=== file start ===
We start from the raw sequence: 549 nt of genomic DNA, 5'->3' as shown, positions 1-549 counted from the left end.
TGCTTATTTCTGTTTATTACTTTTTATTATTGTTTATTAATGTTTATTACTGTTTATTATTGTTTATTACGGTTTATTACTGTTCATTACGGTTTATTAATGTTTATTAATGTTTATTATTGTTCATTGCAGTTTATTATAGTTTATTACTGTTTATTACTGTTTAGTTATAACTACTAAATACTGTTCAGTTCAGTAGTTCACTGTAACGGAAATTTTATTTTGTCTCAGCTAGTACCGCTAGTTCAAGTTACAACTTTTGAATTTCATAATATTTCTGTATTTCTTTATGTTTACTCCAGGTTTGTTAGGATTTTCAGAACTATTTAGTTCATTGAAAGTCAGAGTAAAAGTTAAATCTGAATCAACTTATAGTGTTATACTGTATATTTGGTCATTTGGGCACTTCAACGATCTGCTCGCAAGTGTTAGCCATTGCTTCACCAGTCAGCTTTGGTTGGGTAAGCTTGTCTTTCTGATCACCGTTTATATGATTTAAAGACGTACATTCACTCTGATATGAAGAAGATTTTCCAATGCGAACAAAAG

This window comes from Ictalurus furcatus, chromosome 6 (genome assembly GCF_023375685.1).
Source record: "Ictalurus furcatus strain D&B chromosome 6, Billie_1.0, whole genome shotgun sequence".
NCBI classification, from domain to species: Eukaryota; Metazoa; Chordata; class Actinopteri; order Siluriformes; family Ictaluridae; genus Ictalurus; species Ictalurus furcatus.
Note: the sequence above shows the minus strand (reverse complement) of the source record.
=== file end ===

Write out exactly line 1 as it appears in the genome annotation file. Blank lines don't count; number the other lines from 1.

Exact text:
We start from the raw sequence: 549 nt of genomic DNA, 5'->3' as shown, positions 1-549 counted from the left end.